Why Might There Be Religious and Political Disconnects?
Posted by Barry Pittard on September 25, 2007
These short extracts from Shantanu Dutta’s article, Power of godmen, can provide a stimulus for discussion on the issue – are godmen (and godwomen, one supposes) beneficial or baneful or an intriguing mixture of both? (see extract below)
Of a statement by TRS (Telangana Rashtra Samithi) president K. Chandrasekhara Rao, Dutta says:
“Apparently (it) indicates that in the political mind there is a big disconnect between the teachings and thoughts shared in discourses and the course of action that naturally follows as a consequence”.
It Can Take Two To Disconnect
And the disconnect no doubt is not just disconnect by politician from spiritual leader, but the reverse as well.
It is surely a situation which is relevant to religious leaders of any country. Are they fortified by ivory towers or dreaming spires – or can they genuinely relate to the day-to-day issues of people in general? If they cannot, then a disconnect is bound to occur. Might, for example, a lay person think the best counselor to go to in quest of a solution to practical marital problems is a lifelong monk or nun?
That is one side of the question. But then, suppose that a spiritual leader – whether worldly-wise or not – has some useful insight into a public matter. I agree with Dutta. Why should Sai Baba, or anyone for that matter, shut up about important issues? In regard to the greater public weal, who is not a stakeholder of one degree or another?
The issue of religious leaders speaking out arises as an explosive one when few speak out. Let only a few do it and they are a novelty – even a shocking one.
What is the case when abstracts or ideals, are preached? What would be needed to bring about a connect?
Ought We Disconnect from Disconnected Gurus?
Here, are but two questions some of my readers might like to run with their spiritual leaders – whether at a mandir or temple, synagogue, mosque, vihara, church, and so forth:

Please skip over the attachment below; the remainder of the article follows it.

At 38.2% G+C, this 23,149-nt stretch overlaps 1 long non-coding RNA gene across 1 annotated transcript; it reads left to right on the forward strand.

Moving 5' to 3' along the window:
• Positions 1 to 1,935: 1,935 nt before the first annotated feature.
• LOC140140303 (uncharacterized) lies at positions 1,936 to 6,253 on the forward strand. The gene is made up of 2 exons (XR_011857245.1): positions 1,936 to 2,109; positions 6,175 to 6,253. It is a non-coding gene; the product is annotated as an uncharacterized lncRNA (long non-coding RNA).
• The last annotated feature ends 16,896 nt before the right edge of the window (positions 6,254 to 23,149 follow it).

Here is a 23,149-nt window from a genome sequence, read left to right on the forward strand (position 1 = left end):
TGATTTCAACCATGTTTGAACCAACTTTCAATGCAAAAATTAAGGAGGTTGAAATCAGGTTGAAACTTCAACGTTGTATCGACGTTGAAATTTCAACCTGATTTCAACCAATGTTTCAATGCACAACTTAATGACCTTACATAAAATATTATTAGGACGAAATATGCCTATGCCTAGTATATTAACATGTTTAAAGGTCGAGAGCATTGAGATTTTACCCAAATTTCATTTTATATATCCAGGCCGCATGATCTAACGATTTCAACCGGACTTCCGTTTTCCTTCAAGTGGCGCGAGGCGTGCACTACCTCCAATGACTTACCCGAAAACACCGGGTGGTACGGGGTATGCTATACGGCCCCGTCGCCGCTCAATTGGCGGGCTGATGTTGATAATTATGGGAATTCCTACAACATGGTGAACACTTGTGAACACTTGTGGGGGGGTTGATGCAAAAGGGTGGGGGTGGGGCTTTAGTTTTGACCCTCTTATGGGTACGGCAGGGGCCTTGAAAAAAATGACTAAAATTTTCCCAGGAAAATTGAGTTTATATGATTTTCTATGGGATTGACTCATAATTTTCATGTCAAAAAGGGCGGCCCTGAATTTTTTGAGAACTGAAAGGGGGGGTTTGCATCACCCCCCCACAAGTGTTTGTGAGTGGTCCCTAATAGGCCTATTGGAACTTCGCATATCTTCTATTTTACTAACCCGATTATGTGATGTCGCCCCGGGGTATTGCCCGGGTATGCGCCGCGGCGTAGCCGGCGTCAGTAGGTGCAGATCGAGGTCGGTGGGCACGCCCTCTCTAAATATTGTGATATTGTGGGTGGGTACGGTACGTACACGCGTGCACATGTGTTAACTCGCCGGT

1. what is our Faith’s specific, injunction or declared statement – if there is one – on sexual abuse?
2. What policy guidelines – if any – are there for dealing with offenses, proved or as yet alleged – within the ranks of the authority or amongst the congregation? (Please be so kind as to write to me with the details. I am interested. Email: bpittard (at) optusnet.com.au)
There is bound to be conflict when a preacher does not grapple with the question of how lay persons can, without great stress – and indeed hypocrisy – act out the precepts in practical and meaningful ways.
That is to say – connected.
Shantanu Dutta Article Extract
“The other Godman in the news was Sri Sathya Sai Baba. He didn’t get accolades of course for his remarks on Telengana and his opinion that those who talk in terms of the division of the country are actually committing a sin. His remarks led to a huge agitation and even violence. The TRS president , K Chandrasekhara Rao commenting on the Sai Baba’s remarks suggested that the Baba stick to singing Bhajans and other dharmic activities. Apparently that statement indicates that in the political mind there is a big disconnect between the teachings and thoughts shared in discourses and the course of action that naturally follows as a consequence”. Power of godmen, by Shantanu Dutta. MeriNews. 25 January 2007, Thursday. Link at begining of this blog. Dutta’s article is also available at Desicritics.org – HERE
See my article, Sai Baba Sparks Political Furore. At the foot of it there are plentiful links to articles from major Indian newspaper sources. My point here was not whether Sai Baba was correct or not in speaking out about a hot political issue. It was this: He has, at 81 years of age, deviated from long decades of non-entry into hot political topics. My view is that, from time to time, he speaks without full control because of his increasingly visible and audible loss of mental faculties. This deterioration his close servitors have gone to great lengths to hide. In an extremely rare moment, the BBC was able to film this happening. It is little wonder that the ashram authorities evicted the BBC documentary makers, who began to ask perfectly reasonable questions – truthful answers to which the public has a right to know. See various film clips, including one where Sai Baba collapses and afterwards, by way of explanation, utters almost certifiable inanities before a vast crowd, HERE. Or for the whole of the BBC’s one-hour documentary (2004), go HERE for broadband and HERE for dialup modem. My detailed review-article The BBC’s The Secret Swami – A Revision is Here